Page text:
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Threat Report Tries to Change Security's Narrative

Over the course of the second half of 2018, criminally motivated attackers were able to cause significant damage to enterprises without their knowledge by using not-so-sophisticated attacks, according to a new report from Gigamon.

Not surprisingly, the report found that the top three malware threats of 2018 were Emotet, LokiBot and TrickBot. While these malware threats seemed to be vying for position of most prevalent in the middle of the year, attackers increased their use of Emotet, which turned out to be the front-runner by the year’s end, according to the report.

"Most notably, Emotet’s rapid increase began in early November 2018, which continued through late December 2018. During this time, Emotet campaigns appeared daily with different attachment hashes, different attachment filenames and different email subject lines. On or about 21 December 2018, Emotet went silent and remained silent through the first weeks of 2019."

Despite its being widely known in the security industry as the top threat and the most frequently delivered malware, Emotet is still able to evade detection, which is one reason why the report advised that CISOs should be aware of the malware’s ability to steal sensitive corporate information.

"Due to Emotet’s polymorphic nature, it is difficult to detect by signatures alone, so organizations must be able to identify Emotet’s network communications behaviors to mitigate its rapid proliferation. Security teams should examine both north/south C2 communications as well as east/west lateral communications."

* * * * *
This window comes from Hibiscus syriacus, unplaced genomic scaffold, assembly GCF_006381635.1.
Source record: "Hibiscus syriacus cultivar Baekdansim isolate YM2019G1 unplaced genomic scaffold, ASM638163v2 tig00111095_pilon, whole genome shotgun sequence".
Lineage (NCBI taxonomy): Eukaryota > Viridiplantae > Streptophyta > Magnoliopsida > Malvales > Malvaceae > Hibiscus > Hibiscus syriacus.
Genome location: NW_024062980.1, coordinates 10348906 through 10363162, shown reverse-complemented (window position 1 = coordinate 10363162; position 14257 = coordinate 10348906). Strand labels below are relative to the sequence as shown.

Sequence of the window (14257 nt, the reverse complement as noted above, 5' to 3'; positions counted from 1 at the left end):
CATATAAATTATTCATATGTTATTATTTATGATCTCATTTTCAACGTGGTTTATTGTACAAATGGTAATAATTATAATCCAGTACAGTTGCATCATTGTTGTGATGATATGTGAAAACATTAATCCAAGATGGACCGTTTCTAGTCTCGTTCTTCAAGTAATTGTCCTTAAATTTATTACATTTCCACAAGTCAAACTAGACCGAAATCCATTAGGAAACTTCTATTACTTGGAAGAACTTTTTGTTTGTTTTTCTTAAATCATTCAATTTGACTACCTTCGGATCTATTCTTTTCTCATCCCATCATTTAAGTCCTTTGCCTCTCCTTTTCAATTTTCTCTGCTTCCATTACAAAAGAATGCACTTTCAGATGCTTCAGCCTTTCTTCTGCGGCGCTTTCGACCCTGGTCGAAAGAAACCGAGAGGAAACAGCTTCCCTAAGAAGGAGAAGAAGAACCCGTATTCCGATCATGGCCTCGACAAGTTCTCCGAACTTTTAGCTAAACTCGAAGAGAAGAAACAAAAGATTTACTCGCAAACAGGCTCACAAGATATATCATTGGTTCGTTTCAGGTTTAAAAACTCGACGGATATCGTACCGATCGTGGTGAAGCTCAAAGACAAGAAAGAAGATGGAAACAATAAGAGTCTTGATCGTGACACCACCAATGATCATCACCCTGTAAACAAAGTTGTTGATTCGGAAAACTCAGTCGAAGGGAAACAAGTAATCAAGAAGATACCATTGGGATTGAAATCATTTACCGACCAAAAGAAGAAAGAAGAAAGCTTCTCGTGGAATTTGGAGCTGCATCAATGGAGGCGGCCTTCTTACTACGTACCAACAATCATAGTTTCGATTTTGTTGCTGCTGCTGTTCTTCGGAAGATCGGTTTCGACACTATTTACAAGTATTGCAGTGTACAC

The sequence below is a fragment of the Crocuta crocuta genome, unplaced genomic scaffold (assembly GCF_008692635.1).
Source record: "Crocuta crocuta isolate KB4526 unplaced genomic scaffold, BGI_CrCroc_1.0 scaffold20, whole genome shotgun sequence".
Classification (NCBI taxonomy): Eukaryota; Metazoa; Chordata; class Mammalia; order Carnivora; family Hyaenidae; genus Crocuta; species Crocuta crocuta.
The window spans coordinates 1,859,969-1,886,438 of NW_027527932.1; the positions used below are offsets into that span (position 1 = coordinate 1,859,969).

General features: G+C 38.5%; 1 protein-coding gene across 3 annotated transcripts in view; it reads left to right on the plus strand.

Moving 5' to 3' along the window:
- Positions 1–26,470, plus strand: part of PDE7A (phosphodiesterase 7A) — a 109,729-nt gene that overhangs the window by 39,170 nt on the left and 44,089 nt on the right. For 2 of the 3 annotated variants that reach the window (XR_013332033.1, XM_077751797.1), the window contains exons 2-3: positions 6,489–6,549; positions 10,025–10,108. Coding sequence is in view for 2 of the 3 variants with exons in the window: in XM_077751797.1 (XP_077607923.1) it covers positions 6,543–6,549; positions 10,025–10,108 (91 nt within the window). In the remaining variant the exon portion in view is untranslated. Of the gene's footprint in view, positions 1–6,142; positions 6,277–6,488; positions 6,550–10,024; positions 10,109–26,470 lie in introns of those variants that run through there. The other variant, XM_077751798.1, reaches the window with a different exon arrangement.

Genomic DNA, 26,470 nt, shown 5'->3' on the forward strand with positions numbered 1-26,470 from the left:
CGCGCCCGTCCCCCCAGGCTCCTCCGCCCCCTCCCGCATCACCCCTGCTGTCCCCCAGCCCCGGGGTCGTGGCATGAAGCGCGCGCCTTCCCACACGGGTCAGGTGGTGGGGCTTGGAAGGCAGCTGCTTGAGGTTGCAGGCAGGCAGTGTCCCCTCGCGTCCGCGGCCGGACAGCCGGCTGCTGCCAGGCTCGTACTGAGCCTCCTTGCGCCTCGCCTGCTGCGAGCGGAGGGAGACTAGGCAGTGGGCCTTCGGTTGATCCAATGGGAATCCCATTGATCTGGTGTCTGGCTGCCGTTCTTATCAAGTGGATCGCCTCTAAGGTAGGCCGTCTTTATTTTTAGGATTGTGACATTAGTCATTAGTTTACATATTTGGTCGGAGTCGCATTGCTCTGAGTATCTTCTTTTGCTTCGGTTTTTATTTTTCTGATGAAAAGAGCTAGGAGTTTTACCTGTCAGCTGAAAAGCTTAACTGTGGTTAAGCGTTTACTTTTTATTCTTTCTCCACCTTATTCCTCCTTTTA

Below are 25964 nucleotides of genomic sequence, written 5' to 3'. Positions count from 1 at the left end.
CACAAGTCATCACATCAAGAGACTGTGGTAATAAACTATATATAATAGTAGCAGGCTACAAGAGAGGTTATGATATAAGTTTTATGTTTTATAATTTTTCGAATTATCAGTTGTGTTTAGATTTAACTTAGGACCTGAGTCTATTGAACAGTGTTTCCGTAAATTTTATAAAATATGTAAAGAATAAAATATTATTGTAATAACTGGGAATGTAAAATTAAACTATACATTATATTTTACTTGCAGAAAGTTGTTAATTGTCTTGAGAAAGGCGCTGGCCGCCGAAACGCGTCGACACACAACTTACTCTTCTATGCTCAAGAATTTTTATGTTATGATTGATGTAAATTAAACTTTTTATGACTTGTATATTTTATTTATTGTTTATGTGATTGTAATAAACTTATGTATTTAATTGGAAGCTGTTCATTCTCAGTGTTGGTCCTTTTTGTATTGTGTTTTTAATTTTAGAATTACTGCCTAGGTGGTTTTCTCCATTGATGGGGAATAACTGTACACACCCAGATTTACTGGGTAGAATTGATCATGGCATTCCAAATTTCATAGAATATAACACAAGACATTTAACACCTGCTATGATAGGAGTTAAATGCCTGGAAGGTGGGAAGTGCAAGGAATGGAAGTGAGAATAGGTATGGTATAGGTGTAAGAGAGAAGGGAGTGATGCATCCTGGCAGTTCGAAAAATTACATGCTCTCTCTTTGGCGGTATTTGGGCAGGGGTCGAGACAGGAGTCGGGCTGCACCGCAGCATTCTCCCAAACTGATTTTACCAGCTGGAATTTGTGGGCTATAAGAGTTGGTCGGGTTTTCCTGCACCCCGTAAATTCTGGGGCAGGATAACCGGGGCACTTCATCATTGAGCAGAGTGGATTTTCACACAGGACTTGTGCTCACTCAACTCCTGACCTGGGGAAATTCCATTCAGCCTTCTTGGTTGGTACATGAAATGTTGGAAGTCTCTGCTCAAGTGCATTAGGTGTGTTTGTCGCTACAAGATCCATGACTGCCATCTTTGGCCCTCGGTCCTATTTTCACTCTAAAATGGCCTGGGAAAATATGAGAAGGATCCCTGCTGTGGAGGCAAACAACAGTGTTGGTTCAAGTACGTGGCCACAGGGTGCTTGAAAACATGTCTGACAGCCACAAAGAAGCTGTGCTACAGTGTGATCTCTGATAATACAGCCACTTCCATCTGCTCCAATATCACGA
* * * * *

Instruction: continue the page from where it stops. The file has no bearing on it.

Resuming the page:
LokiBot also proved useful in business email compromise, as once it was installed, attackers were able to execute other malicious code. "Attackers tied to the ransomware outbreak in the Ukraine targeting major banks, utilities and telcos also installed a variant of LokiBot to not only make the compromised machine inoperable, but to also steal credentials and information."

According to the report, one objective of the research was to change the cybersecurity narrative by educating CISOs on how to mitigate these prevalent threats. To that end, the report advised that CISOs be dedicated to studying the behavior of successful threats, and apply known research in the development of a robust set of indicators and detection mechanisms. When security teams are able to leverage new indicators and detection mechanisms across comprehensive network visibility, they are better positioned to use gained insight that will enable them to reduce risk.

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